Does Being Religious Stave Off The Grave?

Does Being Religious Stave Off The Grave? about undefined
People attend places of worship to praise their God, hear messages of hope and spiritually bond with others in their religious community. Yet engaging with religion delivers benefits way beyond the spiritual.

According to the latest science, believing in a loving, benevolent God also promotes a healthier, longer life. Here’s the story…

Studies show that the greater the attendance at religious services among different faiths, the greater the health benefits. Attendance at religious services is linked to lower blood pressure, a reduced incidence of physical disability, less depression, and lower rates of death from heart disease and from any other cause.

All these benefits were shown in studies dating from the last century. But since religions teach respect for one’s body, adherents are less likely to engage in harmful practices such as smoking, alcohol abuse and taking recreational drugs. By bonding with others, they are also less likely to suffer social isolation, which is a major risk factor for mortality.

Perhaps these explain the health advantages of a religious affiliation…or is there something unique about religious service attendance? In 1998, The Buck Center for Research in Aging in Novato, California, set up a study to find out.

Faith extends life by over seven years

The research team asked a local population of 2,023 affluent adults over the age of 55 how often they attend religious services, and then followed them over five years.

Even after factoring in demographic variables, health status, physical functioning, health habits, social activities, and psychological scores, the researchers wrote that “religious attendance provided a persistent protective effect against mortality.” They were unable to explain why this was so, but their results were consistent with earlier studies in different populations.

The following year the University of Texas led a trial that included more than 2,000 people who died between 1987 and 1995. As with the previous study, they factored in a very large number of variables that influence mortality.

Even so, the study demonstrated a "strong association." Those who never attended services had an 87 percent higher risk of dying during the follow-up period when compared to those who attended more than once a week.

This translates to a 20-year-old who never attended living to age 75, but someone of the same age who regularly attended religious services living an extra 7.5 years to age 83. That’s a dramatic increase in lifespan!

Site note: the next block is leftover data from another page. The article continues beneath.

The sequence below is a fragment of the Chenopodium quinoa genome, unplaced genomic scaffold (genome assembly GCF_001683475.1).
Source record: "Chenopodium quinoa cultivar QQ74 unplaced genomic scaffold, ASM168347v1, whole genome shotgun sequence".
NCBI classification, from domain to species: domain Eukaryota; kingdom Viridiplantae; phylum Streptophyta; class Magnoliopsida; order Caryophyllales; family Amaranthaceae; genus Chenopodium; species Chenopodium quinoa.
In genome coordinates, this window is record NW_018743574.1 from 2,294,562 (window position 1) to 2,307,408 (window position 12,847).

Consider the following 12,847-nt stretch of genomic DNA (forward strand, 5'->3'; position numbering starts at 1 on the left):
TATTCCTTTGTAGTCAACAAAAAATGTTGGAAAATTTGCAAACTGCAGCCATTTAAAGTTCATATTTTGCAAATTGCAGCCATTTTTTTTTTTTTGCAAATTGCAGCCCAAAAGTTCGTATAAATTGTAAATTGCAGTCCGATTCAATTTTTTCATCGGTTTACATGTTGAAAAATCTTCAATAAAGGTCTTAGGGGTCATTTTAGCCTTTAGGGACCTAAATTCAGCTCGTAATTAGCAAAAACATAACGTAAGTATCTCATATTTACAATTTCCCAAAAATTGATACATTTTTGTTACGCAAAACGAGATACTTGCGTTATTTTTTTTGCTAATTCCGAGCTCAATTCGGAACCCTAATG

One of the study authors, Rick Rogers, said the research established the importance of religious involvement and the lack thereof as a fundamental cause of mortality. Additional evidence comes from more recent studies.

Extends life by nearly a decade

In 2018, researchers from Ohio State University published a study entitled, “Does Religion Stave Off The Grave?”

To find out they trawled through newspaper obituaries looking for mention of religious affiliation. The first sample included 505 people from Des Moines, Iowa. The second sample included 1,096 people spread across 42 American cities.

After taking gender and marital status into account, both of which influence mortality, they found that in both populations those disclosing their religious affiliation lived 9.45 and 5.64 years longer, respectively than those who didn’t.

Lead author Laura Wallace explained, saying, "Religious affiliation had nearly as strong an effect on longevity as gender does, which is a matter of years of life. We found that volunteerism and involvement in social organizations only accounted for a little less than one year of the longevity boost that religious affiliation provided. There's still a lot of the benefit of religious affiliation that this can't explain."

Senior author Baldwin Way added: "The study provides persuasive evidence that there is a relationship between religious participation and how long a person lives."

As to why, he could only speculate that "many religions promote stress-reducing practices that may improve health.”

Three other studies found similar results, but the reason why has little to do with stress reduction.

Stress reduction can’t explain the effect

In a Harvard T. H. Chan School of Public Health study of 74,534 female nurses, the researchers adjusted the findings to consider just about every influence on health and mortality one can think of. And still they found attending a religious service more than once per week lowered death from any cause by 33 percent when compared with women who had never attended religious services.

Another study led by the University of Houston, looked at religious service attendance and mortality among older Black men. Participants attending the most frequently had a 47 percent reduction of all-cause mortality risk compared to those who never attended.

A UCLA study that included over 5,000 middle-aged adults found going to church more than once a week slashed the risk of death by 55 percent when compared to non-churchgoers.

Since a reduction in stress if often put forward to explain the lower mortality, the researchers measured the allostatic load - a physiologic measure of stress - but found this “only partially explained differences in mortality…These findings suggest a potential independent effect of church attendance on mortality.”

All these studies demonstrate that religious attendance lengthens life. But what is this unaccounted-for hidden factor? The answer to this question eludes scientists and other mortals. It resides only in the divine – at least for now.

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